Drive mapping
    Figure 4. The drive mapping folder
  5. And finally double click the shortcut "Access Netdata":

    Access netdata
    Figure 5. The access netdata shortcut

4.2. Getting on to our servers with MobaXterm

  1. Use the windows search to find the program MobaXterm.

  2. When you open this, click on the button that says start local terminal.

  3. In the terminal window, type ssh UUN@ssh.geos.ed.ac.uk and enter your password. UUN is your university user name.

  4. This puts you into the university ssh server, which is slow. Move into a better one by typing ssh burn.

  5. Go into your T: drive by entering: cd /exports/csce/datastore/geos/users/UUN

4.3. Cloning the LSDTopoTools2 repository

LSDTopoTools2 lives in a github repository and you use a program names git to get it. Don’t worry, this is easy.

  1. Type (or copy and paste): git clone https://github.com/LSDtopotools/LSDTopoTools2.git

  2. It will download some stuff. Now you need to build the software.

4.4. Building the software

  1. Type: cd LSDTopoTools2/src

  2. Type: sh build.sh

  3. Wait a bit until it finishes. It should take a minute or two.

4.5. Making sure the software works

  1. Type cd .. (this puts you into the main LSDTopoTools2 directory)

  2. Now type: sh lastt2_terminal.sh

  3. You can test the softare by typing: lsdtt-basic-metrics and see if it actually runs the program (it won’t do any analysis yet but it will tell you to give it some files).

5. Installing LSDTopoTools using VirtualBox and Vagrant

Important note
Starting in October 2018, we have moved to Docker as the default installation method. If you use MacOS, Linux, or Windows 10 Enterprise, we suggest you use Docker. Otherwise, you should use this installation method.

Our most tested method uses two software packages, which are both free to download:

  • VirtualBox is software for creating virtual machines, which are implementations of operating systems that live in your host operating system (e.g., you can have a virtual Linux system operating within your Windows or MacOS operating system).

As of 01-Nov-2017 Vagrant does not work with VirtualBox 5.2. Make sure you download Virtualbox 5.1 instead: https://www.virtualbox.org/wiki/Download_Old_Builds_5_1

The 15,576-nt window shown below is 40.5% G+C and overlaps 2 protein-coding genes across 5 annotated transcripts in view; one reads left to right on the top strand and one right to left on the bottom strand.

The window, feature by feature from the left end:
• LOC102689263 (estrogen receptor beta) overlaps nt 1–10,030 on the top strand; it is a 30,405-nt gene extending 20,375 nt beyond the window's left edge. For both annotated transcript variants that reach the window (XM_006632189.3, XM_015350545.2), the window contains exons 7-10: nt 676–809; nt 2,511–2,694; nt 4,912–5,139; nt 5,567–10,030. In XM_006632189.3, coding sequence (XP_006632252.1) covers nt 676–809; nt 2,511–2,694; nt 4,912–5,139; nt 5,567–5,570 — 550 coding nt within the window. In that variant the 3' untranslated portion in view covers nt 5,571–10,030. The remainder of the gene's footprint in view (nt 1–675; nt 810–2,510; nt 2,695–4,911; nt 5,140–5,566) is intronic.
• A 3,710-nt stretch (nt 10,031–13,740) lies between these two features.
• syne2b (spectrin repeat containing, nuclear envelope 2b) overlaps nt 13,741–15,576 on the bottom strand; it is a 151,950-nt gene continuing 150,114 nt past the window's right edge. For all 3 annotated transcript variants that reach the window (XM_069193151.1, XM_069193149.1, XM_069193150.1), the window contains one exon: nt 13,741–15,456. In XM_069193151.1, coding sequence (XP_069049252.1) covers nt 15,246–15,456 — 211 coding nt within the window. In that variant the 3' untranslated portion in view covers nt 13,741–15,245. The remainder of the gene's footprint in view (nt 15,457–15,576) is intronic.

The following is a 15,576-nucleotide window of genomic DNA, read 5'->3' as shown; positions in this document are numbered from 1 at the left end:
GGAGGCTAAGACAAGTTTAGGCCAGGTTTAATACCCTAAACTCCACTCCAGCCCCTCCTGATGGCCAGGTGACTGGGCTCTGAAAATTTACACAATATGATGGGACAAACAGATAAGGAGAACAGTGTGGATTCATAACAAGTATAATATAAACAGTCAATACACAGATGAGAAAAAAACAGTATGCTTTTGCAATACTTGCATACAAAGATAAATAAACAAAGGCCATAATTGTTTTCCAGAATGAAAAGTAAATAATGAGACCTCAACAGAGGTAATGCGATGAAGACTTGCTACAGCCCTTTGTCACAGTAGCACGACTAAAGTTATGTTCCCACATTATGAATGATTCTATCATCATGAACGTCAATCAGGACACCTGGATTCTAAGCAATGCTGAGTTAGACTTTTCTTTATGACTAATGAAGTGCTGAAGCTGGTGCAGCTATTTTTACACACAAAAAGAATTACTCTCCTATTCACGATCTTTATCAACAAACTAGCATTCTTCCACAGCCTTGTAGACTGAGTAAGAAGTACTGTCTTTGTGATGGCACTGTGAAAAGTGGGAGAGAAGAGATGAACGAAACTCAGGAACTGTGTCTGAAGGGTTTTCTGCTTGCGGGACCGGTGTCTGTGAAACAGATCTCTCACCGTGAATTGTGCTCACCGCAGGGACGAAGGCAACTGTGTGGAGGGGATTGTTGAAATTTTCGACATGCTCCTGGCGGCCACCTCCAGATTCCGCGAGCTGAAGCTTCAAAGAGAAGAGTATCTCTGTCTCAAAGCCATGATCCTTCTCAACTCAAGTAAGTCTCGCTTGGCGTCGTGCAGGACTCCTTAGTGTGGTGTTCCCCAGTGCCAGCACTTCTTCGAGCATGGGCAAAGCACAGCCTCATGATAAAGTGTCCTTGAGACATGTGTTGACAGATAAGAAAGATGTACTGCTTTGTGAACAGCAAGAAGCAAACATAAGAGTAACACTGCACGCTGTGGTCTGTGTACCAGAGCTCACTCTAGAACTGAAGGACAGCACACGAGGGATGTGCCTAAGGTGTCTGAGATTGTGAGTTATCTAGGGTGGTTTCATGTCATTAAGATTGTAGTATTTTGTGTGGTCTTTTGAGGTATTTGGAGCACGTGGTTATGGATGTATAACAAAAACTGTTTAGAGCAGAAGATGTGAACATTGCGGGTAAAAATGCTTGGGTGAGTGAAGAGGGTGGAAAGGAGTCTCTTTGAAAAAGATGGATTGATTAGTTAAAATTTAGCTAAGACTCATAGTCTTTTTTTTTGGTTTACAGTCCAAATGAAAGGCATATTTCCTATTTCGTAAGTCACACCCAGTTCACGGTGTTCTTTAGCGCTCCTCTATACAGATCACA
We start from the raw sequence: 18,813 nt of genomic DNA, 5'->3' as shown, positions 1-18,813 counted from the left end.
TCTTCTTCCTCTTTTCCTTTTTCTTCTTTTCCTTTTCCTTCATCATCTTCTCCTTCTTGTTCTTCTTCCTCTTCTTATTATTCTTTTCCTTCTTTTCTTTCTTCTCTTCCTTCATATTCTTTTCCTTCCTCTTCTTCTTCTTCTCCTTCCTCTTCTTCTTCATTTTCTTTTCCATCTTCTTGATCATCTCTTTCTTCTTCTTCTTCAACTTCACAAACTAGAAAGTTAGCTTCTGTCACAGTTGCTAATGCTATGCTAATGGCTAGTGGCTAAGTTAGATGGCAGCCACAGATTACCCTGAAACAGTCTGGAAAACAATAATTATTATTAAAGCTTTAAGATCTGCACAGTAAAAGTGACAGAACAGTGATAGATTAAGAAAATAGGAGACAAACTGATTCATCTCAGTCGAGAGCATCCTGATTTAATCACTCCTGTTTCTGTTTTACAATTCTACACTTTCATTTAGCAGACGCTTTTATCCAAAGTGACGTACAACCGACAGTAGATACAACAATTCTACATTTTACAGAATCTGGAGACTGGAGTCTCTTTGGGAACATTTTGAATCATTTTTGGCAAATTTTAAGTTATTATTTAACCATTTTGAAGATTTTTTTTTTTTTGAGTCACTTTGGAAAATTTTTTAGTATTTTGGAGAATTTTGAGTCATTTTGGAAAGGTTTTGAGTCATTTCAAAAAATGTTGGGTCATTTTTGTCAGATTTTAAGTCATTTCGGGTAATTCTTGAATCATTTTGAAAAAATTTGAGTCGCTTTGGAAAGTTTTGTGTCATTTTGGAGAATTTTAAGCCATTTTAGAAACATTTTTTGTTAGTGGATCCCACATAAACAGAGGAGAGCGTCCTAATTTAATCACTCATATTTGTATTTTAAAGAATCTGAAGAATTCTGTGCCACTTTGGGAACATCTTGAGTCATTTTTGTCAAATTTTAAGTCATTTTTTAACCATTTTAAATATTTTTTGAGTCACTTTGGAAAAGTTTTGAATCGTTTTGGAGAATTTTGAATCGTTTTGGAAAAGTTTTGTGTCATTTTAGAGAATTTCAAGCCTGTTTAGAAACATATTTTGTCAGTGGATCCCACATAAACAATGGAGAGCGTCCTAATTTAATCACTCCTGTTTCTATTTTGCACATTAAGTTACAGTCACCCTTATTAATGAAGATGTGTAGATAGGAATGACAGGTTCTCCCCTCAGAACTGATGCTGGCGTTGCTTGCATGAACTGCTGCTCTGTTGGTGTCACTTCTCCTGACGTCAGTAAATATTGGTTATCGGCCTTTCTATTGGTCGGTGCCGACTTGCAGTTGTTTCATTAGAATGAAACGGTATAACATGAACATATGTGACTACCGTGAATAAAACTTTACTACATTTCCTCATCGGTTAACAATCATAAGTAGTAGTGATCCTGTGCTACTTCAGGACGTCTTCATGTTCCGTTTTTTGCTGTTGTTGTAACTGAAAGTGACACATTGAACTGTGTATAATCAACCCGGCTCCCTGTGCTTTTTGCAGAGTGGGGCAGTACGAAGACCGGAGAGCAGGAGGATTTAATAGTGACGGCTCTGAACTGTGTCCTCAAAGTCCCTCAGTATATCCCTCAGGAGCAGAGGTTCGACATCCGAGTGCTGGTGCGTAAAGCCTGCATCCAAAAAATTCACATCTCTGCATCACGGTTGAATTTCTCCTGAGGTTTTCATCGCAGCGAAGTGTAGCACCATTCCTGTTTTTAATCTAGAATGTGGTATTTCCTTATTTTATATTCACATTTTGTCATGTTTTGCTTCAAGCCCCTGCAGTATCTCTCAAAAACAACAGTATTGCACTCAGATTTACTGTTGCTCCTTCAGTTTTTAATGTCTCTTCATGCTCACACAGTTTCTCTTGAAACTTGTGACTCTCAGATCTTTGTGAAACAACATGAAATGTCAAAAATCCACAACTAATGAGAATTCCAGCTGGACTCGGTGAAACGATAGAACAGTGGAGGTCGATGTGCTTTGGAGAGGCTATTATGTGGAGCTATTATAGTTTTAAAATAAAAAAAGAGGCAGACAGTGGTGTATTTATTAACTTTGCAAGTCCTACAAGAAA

• Vagrant is software for managing and provisioning virtual machines.

As of 22-Dec-2017 Vagrant 2.0.1 has conflicts with some ruby packages. Make sure you download Vagrant 2.0.0: https://releases.hashicorp.com/vagrant/2.0.0/

5.1. Quick instructions

Quick instructions for starting a Vagrant server with LSDTopoTools
  1. Download and install virtualbox. As of 01-Nov-2017 Vagrant does not work with VirtualBox 5.2. Make sure you download Virtualbox 5.1 instead: https://www.virtualbox.org/wiki/Download_Old_Builds_5_1

  2. Download and install vagrant. As of 22-Dec-2017 Vagrant 2.0.1 has conflicts with some ruby packages. Make sure you download Vagrant 2.0.0: https://releases.hashicorp.com/vagrant/2.0.0/ You might have to restart your computer after this. You need to install virtualbox before you install vagrant, or you might get errors.

  3. If you are on Windows, download putty.exe. If you are on Linux or MacOS you can skip this because they have built-in equivalents.

  4. Make a directory for your vagrant box. We tend to put ours in a directory called VagrantBoxes.

  5. Inside that directory make two new directories: LSDTopoTools and Ubuntu. The second directory’s name doesn’t matter, it is just for holding a vagrant file (see below). However you MUST have the LSDTopoTools directory. The directory name is case sensitive!

  6. Download one of our vagrantfiles: https://github.com/LSDtopotools/LSDTT_vagrantfiles into the Ubuntu directory (again, the name of the directory doesn’t matter).

  7. Rename the vagrantfile from the repo (either Vagrantfile_32bit_FFTW or Vagrantfile_64bit_FFTW) simply vagrantfile. Your operating system is almost certainly 64 bit, but on most computers you need to select 32 bit because the default setting is to disable 64 bit guest operating systems. This can be changed but only by expert users.

  8. Open a terminal or powershell window and navigate to the directory with the vagrantfile.

  9. Run vagrant up from the command line.

    If you are running vagrant up for the first time it can take some time to download the base box. They are several hundred Mb each!
  10. Run vagrant provision after the box has started.

  11. If on Windows, you should now be able to use putty.exe to ssh into your LSDTopoTools server. The host name is almost always and the port is almost always 2222.

  12. On Windows, you will need to give a username and password after connecting using putty.exe. The machine is running locally on your computer so nothing is being sent over the internet. The username is always vagrant and the password is also vagrant.

  13. If you are on MacOS or Linux you do not need putty.exe; all you need to do is type vagrant ssh into the command line. See the vagrant instructions.

Quick instructions for setting up directories in your vagrant box
  1. Use putty.exe (in Windows) or vagrant ssh (on MacOS/Linux) to log into your vagrant server.

  2. Go to the LSDTopoTools directory by typing cd /LSDTopoTools

  3. Type python LSDTopoToolsSetup.py -id 0

  4. You are ready to go for some basic analysis!

5.2. Full instructions on setting up our Vagrant servers

5.2.1. First steps: Starting a Vagrant box

You will need sufficient space on your hard disk to host a guest operating system. You also need room for the LSDTopoTools dependencies. You will struggle if you have less than 5Gb free.

Vagrant is software that automates the creation and provisioning of virtual machines. What does that mean? It means that you will create a Linux server that runs inside of your day-to-day computer. This server will run even if you are using a different operating system (e.g., Windows). Vagrant machines can be configured using a vagrantfile, so you download our vagrantfile and you simply point vagrant to it and should get a working server that can run LSDTopoTools.